Lloyd Schwartz

Lloyd Schwartz is the classical music critic for NPR's Fresh Air with Terry Gross.

In addition to his role on Fresh Air, Schwartz is the classical music editor of The Boston Phoenix. He is the co-editor of the Library of the America's Elizabeth Bishop: Poems, Prose, and Letters. He is also the author of three volumes of poems: These People, Goodnight, Gracie and Cairo Traffic. He's the editor of the centennial edition of Elizabeth Bishop's Prose, published by Farrar, Straus, and Giroux in 2011.

In 1994, Schwartz won the Pulitzer Prize for criticism. He is the Frederick S. Troy Professor of English at the University of Massachusetts, Boston.

An extended ovation greeted conductor James Levine last May when he returned to performing after a two-year absence. In 2011, he resigned as music director of the Boston Symphony Orchestra and cancelled his performances at the Metropolitan Opera. He'd been plagued by health problems, injuries and operations, and it was painful for him to move. Many of his admirers, even he himself, feared he might never conduct again.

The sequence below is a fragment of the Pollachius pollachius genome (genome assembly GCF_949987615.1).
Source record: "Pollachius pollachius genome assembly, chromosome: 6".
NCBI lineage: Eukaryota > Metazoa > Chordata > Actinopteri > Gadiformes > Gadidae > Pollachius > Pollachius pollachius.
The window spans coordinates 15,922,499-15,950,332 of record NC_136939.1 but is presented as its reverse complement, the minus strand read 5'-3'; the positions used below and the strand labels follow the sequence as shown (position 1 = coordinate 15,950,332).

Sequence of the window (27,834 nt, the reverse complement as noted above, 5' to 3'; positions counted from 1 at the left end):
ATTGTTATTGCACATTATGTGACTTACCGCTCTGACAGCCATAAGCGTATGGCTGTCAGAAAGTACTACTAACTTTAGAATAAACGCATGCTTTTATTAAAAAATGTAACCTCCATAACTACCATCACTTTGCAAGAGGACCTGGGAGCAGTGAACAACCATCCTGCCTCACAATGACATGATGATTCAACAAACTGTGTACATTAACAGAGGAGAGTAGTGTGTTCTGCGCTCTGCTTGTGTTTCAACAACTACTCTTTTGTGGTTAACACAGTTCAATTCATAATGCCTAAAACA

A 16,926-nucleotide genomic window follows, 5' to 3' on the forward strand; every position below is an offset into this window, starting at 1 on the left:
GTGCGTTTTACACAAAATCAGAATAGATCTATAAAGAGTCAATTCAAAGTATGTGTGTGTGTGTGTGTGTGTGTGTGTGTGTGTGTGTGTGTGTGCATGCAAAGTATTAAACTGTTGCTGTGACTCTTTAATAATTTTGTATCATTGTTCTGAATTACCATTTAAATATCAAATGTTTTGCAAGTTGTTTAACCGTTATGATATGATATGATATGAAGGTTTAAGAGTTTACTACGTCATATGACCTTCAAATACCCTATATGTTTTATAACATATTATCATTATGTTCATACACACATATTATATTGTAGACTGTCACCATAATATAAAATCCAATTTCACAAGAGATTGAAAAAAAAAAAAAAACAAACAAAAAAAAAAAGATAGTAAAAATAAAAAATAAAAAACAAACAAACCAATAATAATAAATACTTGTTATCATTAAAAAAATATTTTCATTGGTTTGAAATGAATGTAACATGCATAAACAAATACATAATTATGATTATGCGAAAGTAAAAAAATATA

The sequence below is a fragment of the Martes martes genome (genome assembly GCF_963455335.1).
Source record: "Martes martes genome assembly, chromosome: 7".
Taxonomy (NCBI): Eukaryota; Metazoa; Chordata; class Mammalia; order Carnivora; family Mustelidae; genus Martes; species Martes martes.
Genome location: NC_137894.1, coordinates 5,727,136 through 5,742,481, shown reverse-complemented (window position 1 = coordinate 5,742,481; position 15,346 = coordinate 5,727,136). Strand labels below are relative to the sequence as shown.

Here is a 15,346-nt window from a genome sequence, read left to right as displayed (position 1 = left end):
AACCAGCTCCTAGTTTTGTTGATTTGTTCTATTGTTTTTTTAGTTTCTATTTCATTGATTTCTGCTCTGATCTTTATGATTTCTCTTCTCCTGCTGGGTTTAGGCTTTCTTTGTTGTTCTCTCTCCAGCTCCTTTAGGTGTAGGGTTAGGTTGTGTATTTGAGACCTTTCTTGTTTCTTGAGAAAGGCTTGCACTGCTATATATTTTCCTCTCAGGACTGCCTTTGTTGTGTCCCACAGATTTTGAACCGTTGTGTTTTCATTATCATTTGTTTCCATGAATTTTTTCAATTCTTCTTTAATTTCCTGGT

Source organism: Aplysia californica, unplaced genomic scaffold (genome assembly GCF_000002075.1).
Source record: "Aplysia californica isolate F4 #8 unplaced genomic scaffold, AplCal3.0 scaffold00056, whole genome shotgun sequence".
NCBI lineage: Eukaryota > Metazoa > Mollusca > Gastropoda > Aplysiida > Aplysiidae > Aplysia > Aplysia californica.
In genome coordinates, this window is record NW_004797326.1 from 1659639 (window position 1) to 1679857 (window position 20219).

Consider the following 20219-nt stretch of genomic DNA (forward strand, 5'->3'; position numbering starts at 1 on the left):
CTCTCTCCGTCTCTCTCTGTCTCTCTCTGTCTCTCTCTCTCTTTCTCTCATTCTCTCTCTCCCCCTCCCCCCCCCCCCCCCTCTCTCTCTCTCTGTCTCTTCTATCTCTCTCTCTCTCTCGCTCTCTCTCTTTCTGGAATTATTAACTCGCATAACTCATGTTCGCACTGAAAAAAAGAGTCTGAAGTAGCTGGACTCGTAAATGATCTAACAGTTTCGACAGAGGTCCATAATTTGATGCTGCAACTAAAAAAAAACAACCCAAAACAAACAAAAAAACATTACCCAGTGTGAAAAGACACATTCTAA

A movie last year called A Late Quartet told the traumatic story of what happens when a famous string quartet has to change personnel. But, in fact, most string quartets — like symphony orchestras, only more conspicuously — continually change players, because players retire, or die, or get more lucrative offers.

Mozart's The Magic Flute, the last opera he lived to complete, has some of his most sublime and sublimely comic music. Technically, it's more of a musical comedy, what in German is called a Singspiel, a play with songs and spoken dialogue. I was excited to learn that it was filmed by Kenneth Branagh, whose Shakespeare movies I really admire. Mozart's mixture of fairy tale and high morality presents a great opportunity for a filmmaker; in 1975, Ingmar Bergman released a version for Swedish television that has become a beloved classic.

The sculptor Claes Oldenburg was born in Stockholm but grew up in Chicago, went to Yale and came to New York in 1956, where he became a key player in the pop art movement — the major counter-reaction to the abstract expressionism that dominated the 1950s. So much for art history.

Although Oldenburg is a serious artist, probably no artist in history ever created works that were more fun. In a new show at the Museum of Modern Art — really two shows — practically everyone, including myself, was walking through the galleries with a huge grin.